Rapper 50 Cent simply can't be stopped. His latest album, The Massacre, sold more than 210,000 copies last week, once again securing him a seat at the head of Billboard's proverbial table — for a fifth consecutive chart, no less.
Many have tried to overthrow 50 as the chart king, and some have come close, but all have inevitably failed. SoundScan sales figures show that eclectic alterna-crooner Beck, who comes in at #2 on next week's Billboard albums chart, at least gave it the old college try. More than 162,000 copies of his latest effort, Guero — his first disc since 2002's Sea Change — disappeared from store shelves during the LP's first week of release. The latest album from incarcerated South Philadelphia rapper Beanie Sigel, The B.Coming, finished at #3 with an impressive first-week showing, scoring close to 131,000 scans.
Right behind Jay-Z's tough-guy protégé — currently in New Jersey lockdown on a drug charge — come soulful R&B quartet 112, whose album Pleasure & Pain netted first-week sales of more than 117,000. A 63 percent sales slump knocked the 18th installment of mega-hit compilation Now That's What I Call Music! to the #5 spot; the record sold just over 100,000 copies during its third retail week.
Following a long period of musical dormancy, Will Smith returned to the Billboard albums chart top 10 this week, grabbing #6 with his latest, Lost and Found, which sold more than 98,000 copies. Shocking the industry, comedian Larry the Cable Guy takes the #7 slot with his disc, Right to Bare Arms. Now, along with contributing the catchphrase "Git-R-Done" to the American lexicon, the Dirty South funnyman can add first-week sales of more than 92,000 to his list of accomplishments.
Acoustic surfer dude Jack Johnson's record In Between Dreams continues to sell by the boatload, finishing at #8 with more than 65,000 copies scanned. Right behind him is Frankie J's The One, which suffered a 51 percent plummet in sales and falls from #3 to #9, scoring little more than 64,000 scans. At #10 is Green Day's American Idiot, which sold more than 63,900 copies during its 28th week on the chart.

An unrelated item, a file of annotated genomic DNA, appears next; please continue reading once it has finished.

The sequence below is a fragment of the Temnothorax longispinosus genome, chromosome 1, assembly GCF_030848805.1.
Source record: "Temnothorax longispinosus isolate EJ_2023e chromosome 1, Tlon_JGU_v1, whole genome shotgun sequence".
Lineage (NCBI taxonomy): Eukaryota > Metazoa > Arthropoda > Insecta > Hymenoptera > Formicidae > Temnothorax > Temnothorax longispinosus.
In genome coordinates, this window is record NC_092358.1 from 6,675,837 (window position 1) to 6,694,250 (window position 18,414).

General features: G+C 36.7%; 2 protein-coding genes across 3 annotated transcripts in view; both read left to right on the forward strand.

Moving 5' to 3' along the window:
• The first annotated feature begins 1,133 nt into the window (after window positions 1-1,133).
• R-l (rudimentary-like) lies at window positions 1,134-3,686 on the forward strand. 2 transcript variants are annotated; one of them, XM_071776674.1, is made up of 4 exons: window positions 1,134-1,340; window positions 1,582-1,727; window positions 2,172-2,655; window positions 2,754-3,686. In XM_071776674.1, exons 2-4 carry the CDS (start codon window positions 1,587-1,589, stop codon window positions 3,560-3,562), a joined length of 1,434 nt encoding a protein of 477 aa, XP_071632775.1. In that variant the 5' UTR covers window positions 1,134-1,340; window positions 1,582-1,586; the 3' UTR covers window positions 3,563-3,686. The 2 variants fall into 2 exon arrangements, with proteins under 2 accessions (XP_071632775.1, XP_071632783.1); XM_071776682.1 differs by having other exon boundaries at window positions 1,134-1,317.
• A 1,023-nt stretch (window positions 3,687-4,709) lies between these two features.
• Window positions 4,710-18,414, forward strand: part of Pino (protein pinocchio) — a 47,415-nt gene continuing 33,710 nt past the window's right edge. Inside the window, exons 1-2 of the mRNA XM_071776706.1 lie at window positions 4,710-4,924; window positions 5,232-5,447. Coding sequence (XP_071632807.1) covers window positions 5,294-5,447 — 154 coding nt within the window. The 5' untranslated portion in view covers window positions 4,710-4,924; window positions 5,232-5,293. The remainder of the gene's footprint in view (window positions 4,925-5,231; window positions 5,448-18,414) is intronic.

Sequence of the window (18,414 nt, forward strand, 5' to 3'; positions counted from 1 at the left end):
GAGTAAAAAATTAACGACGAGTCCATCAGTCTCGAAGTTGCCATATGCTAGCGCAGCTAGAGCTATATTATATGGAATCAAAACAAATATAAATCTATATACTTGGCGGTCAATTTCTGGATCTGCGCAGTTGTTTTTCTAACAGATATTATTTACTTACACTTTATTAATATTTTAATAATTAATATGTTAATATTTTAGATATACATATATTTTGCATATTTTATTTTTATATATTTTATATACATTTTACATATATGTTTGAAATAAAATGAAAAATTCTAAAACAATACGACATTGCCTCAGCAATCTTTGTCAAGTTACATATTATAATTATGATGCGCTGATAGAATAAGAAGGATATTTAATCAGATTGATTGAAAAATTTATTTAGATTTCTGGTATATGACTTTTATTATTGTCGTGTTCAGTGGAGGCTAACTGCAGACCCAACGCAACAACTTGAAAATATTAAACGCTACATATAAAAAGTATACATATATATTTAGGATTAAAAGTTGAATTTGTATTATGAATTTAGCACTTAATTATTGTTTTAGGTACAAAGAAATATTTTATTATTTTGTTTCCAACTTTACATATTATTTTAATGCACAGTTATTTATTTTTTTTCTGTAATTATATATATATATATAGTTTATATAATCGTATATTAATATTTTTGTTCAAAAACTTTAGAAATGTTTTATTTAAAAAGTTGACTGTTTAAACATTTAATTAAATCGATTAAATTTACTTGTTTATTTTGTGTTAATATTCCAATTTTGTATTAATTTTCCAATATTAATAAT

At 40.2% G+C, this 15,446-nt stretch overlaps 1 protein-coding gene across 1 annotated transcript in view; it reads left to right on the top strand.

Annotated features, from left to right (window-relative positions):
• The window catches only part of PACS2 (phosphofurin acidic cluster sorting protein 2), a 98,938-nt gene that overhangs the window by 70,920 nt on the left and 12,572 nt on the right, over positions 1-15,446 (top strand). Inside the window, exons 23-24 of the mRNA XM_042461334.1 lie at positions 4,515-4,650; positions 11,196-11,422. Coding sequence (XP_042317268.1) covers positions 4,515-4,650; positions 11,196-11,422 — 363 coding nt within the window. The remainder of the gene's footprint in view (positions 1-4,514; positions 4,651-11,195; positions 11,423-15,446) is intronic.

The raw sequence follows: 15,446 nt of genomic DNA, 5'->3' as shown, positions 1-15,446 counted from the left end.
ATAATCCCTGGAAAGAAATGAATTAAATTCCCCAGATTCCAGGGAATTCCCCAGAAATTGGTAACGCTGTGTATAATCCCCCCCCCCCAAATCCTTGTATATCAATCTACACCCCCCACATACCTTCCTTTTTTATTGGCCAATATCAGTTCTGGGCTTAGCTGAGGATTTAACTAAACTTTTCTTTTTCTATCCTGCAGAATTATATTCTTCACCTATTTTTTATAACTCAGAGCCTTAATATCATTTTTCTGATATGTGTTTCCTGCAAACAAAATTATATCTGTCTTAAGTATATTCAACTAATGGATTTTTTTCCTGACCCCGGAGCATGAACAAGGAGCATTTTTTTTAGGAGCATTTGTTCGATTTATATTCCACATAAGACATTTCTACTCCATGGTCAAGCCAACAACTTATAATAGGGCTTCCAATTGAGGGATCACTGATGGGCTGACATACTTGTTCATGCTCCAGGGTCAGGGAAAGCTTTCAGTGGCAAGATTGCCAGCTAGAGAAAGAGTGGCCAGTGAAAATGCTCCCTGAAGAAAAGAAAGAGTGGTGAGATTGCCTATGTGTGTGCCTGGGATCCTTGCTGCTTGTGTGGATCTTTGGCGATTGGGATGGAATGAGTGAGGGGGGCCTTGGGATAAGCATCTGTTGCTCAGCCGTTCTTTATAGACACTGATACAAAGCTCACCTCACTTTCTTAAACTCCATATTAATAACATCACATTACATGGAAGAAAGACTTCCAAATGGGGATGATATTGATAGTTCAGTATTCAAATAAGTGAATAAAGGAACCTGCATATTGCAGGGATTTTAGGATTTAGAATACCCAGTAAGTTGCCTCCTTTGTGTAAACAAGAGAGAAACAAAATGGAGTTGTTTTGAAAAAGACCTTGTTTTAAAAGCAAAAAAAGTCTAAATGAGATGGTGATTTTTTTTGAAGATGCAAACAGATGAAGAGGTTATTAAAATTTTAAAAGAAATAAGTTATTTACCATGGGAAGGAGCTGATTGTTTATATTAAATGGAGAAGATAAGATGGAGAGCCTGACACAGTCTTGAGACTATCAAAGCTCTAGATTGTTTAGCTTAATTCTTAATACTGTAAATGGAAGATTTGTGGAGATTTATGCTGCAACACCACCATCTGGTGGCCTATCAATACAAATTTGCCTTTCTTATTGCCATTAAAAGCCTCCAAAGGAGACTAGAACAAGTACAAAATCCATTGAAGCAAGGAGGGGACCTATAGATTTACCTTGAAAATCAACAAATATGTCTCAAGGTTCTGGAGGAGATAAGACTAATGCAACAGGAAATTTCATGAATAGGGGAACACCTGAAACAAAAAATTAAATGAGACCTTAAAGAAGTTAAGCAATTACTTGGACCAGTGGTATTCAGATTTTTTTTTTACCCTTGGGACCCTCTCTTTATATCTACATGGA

Hot Fuss, the Killers' debut offering, takes #11, moving 55,000 discs and bumping the band out of the top 10. Kelly Clarkson's Breakaway is in at #12 with sales of 51,000 plus, followed by Ciara's Goodies at #13, with scans of close to 48,000. Coming in at #14 is the Game's The Documentary, with more than 44,500 copies sold, followed by Gwen Stefani's Love, Angel, Music, Baby at #15, with sales of just over 44,000. Jennifer Lopez's latest, Rebirth, drops from #7 to #20, thanks to a 45 percent decline in sales.
New York dance rockers the Bravery sold more than 33,000 copies of their self-titled debut last week to take #18. Indie-rock troupe Mae scored themselves an impressive debut, coming in at #51 with sales of more than 18,000. First-week sales of the Game's West Coast Resurrection, an album of the rapper's older material, fell just short of the 18,000 mark to finish at #53.
Overall, it was a fairly sluggish week at retail — for everyone but Damien Rice. His album O resurfaced on Billboard's chart at #138, thanks to a 33 percent surge in sales. A SoundScan spokesperson attributed that growth to a 36 percent increase in online sales of the disc, as well as a 51 percent hike in chain scans.
50 Cent's The Massacre will likely score the top spot on the next Billboard albums chart as well, as Faith Evans (First Lady), Hot Hot Heat (Elevator), the Crystal Method (Community Service II), Lisa Marie Presley (Now What) and A Static Lullaby (Faso Latido) try to slow his sales machine.
Week Two = Weak Sales
Several albums that debuted on the previous week's albums chart experienced the harsh reality of the second-week sales slump. After their fifth-place debut, Queens of the Stone Age suffered a 61 percent retail dip, which accounted for more than 37,000 scans, dropping the band's Lullabies to Paralyze to #17. Lifehouse's self-titled LP debuted at #10 and nosedives to #28, thanks to a 56 percent sales slip. Tweet's It's Me Again sustained a 59 percent drop in sales, while retail interest in C-Murder's Truest Sh-- I Ever Said waned by 53 percent.
Likewise, second-week sales faded for Moby's Hotel (32 percent), the Decemberists' Picaresque, (37 percent), Trust Company's True Parallels (61 percent) and Billy Idol's Devil's Playground (64 percent).